Heel and Flat all in one.


Mar 7, 2007
I don't know how to post pictures but you can see on the link what they look like.



- A safe flat and sassy heel in one -

Give your opinion on the ‘Sheila Driving Heel’ by clicking on one the email links below and press send:

Love the ‘Sheila Driving Heel’ / Hate the ‘Sheila Driving Heel’

So far 100% of people Love the ‘Sheila Driving Heel’

A new footwear design concept that aims to make women safer and more comfortable behind the wheel, without compromising on their style, is launched today.

Sheilas’ Wheels has developed the ‘Sheila Driving Heel’ which gives women the best of both worlds - a safe, flat driving shoe and a glamorous pair of heels in one - all interchangeable at a push of a button.

More than 11.5 million* women drivers in the UK are putting themselves and other drivers at risk by wearing the wrong footwear when behind the wheel, according to new research from Sheilas’ Wheels – the car insurer for women.

One in ten (10%) female motorists admit that they have had a car accident or a ‘near-miss’ because of their shoes slipping off or getting stuck between, or under, the foot pedals whilst driving.

The ‘Safe Shoes’ report shows that a massive 80% of female drivers wear inappropriate footwear when in control of a car – choosing style over safety. A third (33%) of all female drivers confess to wearing flip-flops, while 18% claim that they have worn no shoes at all when driving, which experts say can be extremely hazardous and is currently illegal in some parts of the UK**.

In fact, just under half (47%) of women drivers said they chose what shoes to wear when getting ready in the morning based on what went best with their outfit rather than being the safest for driving in.

Under a fifth (17%) of female drivers keep a spare pair of ‘driving shoes’ in the car to change into, while nearly a quarter (23%) admit they can’t be bothered to change their shoes when behind the wheel even if they know they are not the safest for driving.

Jacky Brown, spokesperson for Sheilas’ Wheels, said: “It’s astonishing that so many women are putting themselves, their passengers and other drivers at risk by wearing the wrong shoe or no shoe at all whilst behind the wheel. Stilettos, sling-backs and strappy sandals aren’t the sensible choice when it comes to controlling a car.

“Our Sheila Driving Heel design could provide safety-conscious female motorists with the ultimate driving shoe - allowing women to wear a safe flat shoe whilst driving, and a fashionable heel once they are out of the car.”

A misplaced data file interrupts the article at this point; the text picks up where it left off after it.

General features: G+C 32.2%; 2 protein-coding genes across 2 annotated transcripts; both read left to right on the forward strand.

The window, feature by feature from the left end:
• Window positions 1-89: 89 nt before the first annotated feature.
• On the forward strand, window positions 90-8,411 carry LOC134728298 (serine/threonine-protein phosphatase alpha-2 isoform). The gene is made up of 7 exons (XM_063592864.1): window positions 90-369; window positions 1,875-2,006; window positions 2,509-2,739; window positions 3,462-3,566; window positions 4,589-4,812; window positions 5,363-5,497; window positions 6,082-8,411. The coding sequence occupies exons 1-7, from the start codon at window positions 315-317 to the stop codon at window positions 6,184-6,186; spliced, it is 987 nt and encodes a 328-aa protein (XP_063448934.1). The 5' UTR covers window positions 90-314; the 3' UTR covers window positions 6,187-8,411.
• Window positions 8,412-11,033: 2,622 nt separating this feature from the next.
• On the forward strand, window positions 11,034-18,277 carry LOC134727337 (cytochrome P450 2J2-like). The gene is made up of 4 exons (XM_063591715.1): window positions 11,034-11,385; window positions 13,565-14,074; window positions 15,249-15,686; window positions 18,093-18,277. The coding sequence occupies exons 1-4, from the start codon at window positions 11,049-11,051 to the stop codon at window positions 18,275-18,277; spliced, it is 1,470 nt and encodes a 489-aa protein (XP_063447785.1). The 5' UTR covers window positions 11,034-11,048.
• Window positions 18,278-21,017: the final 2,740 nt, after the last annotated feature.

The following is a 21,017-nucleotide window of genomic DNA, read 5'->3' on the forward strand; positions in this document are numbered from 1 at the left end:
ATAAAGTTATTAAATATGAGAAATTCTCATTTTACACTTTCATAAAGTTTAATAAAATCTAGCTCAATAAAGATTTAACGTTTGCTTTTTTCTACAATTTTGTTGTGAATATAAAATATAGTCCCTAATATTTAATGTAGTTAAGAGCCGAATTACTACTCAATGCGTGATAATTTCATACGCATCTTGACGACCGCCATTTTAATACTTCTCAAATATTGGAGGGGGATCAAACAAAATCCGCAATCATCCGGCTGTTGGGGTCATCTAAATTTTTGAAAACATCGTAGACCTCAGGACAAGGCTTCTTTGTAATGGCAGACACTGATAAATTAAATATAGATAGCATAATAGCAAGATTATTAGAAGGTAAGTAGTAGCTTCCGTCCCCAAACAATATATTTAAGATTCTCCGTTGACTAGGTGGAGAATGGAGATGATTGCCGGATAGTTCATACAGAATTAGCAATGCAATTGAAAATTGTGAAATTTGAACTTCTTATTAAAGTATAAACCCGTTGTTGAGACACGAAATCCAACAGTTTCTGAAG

The report highlighted that 63% of women called for better guidelines to advise them on the correct form of footwear to wear when driving. A lack of understanding is clearly evident as over half (54%) of female motorists believed that sports trainers were the safest shoes to drive in - even though their thick soles and chunky design limit both movement between, and contact with, the pedals.

Dianne Ferreira, spokesperson for Brake the national road safety charity, added: “An alarming number of female drivers simply do not realise the danger they are putting themselves, and others, in by driving in inappropriate shoes. High heels, platforms and flip-flops can seriously hamper your ability to drive safely, and could have fatal consequences. It only takes a few seconds to change your shoes before each journey to help ensure you arrive safely.”

The Safe Shoes report also reveals that although two thirds of women (66%) wear heels when behind the wheel, they cited a number of disadvantages - all of which are eliminated by the ‘Sheila Driving Heel’ design:

• It damages or scuffs the back of the heel (52%) – with the ‘Sheila Driving Heel’ design, the heel tucks up into the shoe and out of harms way

• Heels can sometimes get caught under the pedal when driving (49%) - the flat shoe option removes this potentially dangerous problem

• Wearing heels causes an uncomfortable driving position (43%) – the flat shoe option lessens pressure on the knee and lower back, improving comfort behind the wheel

• Heels don’t provide enough grip (31%) – the ‘Sheila Driving Heel’ shoe has a discrete yet effective tread on the sole, to aid grip on the pedals

• It wears out the driving mat (17%) – the ‘Sheila Driving Heel’ shoe has a curved back to aid pivoting of the ankle and remove the possibility of damage


Nov 30, 2006
"In fact, just under half (47%) of women drivers said they chose what shoes to wear when getting ready in the morning based on what went best with their outfit rather than being the safest for driving in. "

Who are these alleged 53% of women who choose what shoe to wear that day based on which is safest to drive in?

If women are not interested in changing their shoes for driving, I find it a little difficult to believe that they they are going to be interested in converting their shoe into a different mode for driving vs. everything else.


May 31, 2007
Maybe it's late and my brain power is at low levels, but why would it be considered dangerous?

Yeah I second that. I never bought the idea that it was dangerous. I felt MORE in control driving barefoot than with shoes. It was nice having actual contact with the pedal. It's certainly safer than wearing 5in heels, but that's not illegal. Maybe the shoe lobby pushed the law in congress to increase sales :P.